It’s nice work, if you can get it.
On Wednesday, Hillary Clinton begins what will likely be the most lucrative part of her life – so far – as she gives her first paid speech in Dallas, Texas. She’s expected, like her ex-president husband, to command a whopping $200,000-plus for each appearance.
Marc Bryan-Brown / AP
This image released by Women in the World shows former Secretary of State Hillary Rodham Clinton speaking at the Women in the World Conference on Friday, April 5, 2013, in New York.
To put that in perspective, Clinton’s salary as secretary of state, where she logged more frequent-flyer miles than any American envoy ever, was a paltry-by-comparison $186,600.
That means if she gives just 10 speeches this year, she’ll take home a cool $2 million -- before she pays taxes to Uncle Sam, of course.
Clinton’s speech Wednesday at the posh Four Seasons Resort and Club in Dallas will be before the National Multi Housing Council and is conveniently located just 25 minutes from Southern Methodist University, the site of the George W. Bush presidential library, which opens Thursday. Clinton and husband, Bill, are expected to attend, as will the Obamas.
Clinton’s remarks are closed to the press, but speculation abounds about what the potential 2016 frontrunner might say. In particular, people will be looking for any clues about a future White House run for the former first lady, who would be a favorite to become the first woman president.
Clinton’s won’t be the only speech delivered Wednesday by a potential White House hopeful. Former Florida Gov. Jeb Bush, brother of the 43rd president, is also speaking in Dallas before The World Affairs Council of Dallas-Fort Worth, promoting his book.
George W. Bush -- who has stayed on the political sidelines over the last four years, tending to a painting hobby and making paid speeches of his own -- told Parade magazine Sunday that he hopes his brother does run and doesn’t think his last name will hurt him.
“I would hope that people would judge [him], if Jeb were to run, on his merits and his track record,” Bush said, adding, “So I hope he will run.”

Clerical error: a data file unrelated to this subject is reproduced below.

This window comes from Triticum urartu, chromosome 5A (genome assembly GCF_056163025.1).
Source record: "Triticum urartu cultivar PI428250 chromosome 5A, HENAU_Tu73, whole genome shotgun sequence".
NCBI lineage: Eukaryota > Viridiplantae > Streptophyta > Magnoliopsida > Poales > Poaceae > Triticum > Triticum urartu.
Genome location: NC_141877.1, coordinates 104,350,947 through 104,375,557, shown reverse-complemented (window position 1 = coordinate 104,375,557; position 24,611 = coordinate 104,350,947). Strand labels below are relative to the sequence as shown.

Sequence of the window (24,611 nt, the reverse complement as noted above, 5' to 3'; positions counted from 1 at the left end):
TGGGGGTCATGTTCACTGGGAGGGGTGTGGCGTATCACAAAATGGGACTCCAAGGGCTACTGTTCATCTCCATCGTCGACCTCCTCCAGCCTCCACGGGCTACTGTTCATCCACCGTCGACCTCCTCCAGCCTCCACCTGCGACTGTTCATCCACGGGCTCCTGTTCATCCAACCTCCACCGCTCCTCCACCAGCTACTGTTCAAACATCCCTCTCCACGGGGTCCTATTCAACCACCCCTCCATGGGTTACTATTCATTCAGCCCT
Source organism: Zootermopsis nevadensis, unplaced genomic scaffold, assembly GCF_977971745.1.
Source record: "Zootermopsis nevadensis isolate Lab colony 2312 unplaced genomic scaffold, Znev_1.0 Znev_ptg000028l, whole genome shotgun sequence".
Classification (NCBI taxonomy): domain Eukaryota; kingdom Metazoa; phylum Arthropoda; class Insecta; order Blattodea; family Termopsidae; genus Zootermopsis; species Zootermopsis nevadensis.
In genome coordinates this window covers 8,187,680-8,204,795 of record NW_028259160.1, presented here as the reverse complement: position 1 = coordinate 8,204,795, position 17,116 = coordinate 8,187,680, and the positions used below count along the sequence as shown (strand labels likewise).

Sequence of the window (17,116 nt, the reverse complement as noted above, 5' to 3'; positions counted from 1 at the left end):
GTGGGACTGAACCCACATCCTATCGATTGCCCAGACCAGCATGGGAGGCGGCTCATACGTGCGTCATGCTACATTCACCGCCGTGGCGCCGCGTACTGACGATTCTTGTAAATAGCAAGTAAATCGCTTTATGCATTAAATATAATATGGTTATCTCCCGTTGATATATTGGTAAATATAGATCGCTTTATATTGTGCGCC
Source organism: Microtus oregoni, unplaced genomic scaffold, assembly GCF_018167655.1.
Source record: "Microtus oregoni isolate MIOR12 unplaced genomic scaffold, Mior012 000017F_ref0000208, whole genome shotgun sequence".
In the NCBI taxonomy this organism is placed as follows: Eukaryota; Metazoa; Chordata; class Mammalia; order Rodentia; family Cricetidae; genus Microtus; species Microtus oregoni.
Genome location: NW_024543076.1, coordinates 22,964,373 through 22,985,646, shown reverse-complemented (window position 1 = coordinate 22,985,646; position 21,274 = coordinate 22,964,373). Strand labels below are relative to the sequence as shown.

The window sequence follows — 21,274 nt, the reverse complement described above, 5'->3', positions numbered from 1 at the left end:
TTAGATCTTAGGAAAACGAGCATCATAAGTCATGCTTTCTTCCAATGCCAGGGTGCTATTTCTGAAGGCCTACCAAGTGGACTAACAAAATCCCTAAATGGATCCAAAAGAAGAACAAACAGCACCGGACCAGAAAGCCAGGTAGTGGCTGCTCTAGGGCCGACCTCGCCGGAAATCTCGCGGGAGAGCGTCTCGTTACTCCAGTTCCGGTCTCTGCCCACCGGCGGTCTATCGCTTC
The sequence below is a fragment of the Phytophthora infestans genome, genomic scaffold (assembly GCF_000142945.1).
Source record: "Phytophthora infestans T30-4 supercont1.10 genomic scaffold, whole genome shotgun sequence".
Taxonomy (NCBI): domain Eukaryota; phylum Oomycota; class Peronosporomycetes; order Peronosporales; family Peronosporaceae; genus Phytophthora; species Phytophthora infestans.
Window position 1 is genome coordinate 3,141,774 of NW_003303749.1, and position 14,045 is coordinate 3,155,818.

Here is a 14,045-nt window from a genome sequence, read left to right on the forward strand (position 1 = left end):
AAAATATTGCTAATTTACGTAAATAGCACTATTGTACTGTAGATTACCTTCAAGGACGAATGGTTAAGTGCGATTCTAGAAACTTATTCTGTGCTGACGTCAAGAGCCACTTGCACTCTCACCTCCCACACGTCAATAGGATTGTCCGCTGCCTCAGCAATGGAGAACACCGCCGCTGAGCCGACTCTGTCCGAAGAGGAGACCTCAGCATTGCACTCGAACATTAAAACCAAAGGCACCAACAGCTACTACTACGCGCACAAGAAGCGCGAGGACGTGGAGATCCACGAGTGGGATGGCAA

Clinton, who routinely tops polls as the most admired woman in the world, stands to make tens of millions of dollars, potentially hundreds of millions, as one of the mostly highly coveted speakers on the globe.
She’s signed up with the Harry Walker Agency, the same group that represents Bill Clinton, Al Gore, and Dick Cheney, as well as Arnold Schwarzenegger, Shaquille O’Neal, Martin Sheen, and Bono.
Bill Clinton has reportedly earned some $89 million in paid speeches since leaving office, including $13.4 million from 54 speeches in 2011, according to the most recent financial disclosure form his wife filed as secretary of state. That’s an average speaking fee of more than $248,000.
There is risk, however, in all this potential cash for the former secretary of state and New York senator. As reporters and campaign-opposition researchers follow the money, she will need to pick her speeches wisely, if she is indeed considering a 2016 bid.
Presidential candidates are required to file financial disclosure forms, and in them, they’re expected to detail -- among other things -- their paid speeches. Political opponents will comb through for any potential conflicts of interest or payments from groups -- or countries -- that might be considered unsavory.
Rest assured, opponents will leave no stone unturned. While Clinton currently enjoys sky-high favorability ratings – 56 percent positive, 29 percent negative in the April NBC News/Wall Street Journal poll – she will quickly become a target for the right if she jumps in. Opponents already are circulating, for example, a Republican House committee report going after Clinton for her role in the handling of the run up to the attacks on the consulate in Benghazi, Libya.
They’re all things Clinton will have to consider before jumping back into the deep end of the presidential pool -- as she banks her millions.
This story was originally published on Wed Apr 24, 2013 2:25 PM EDT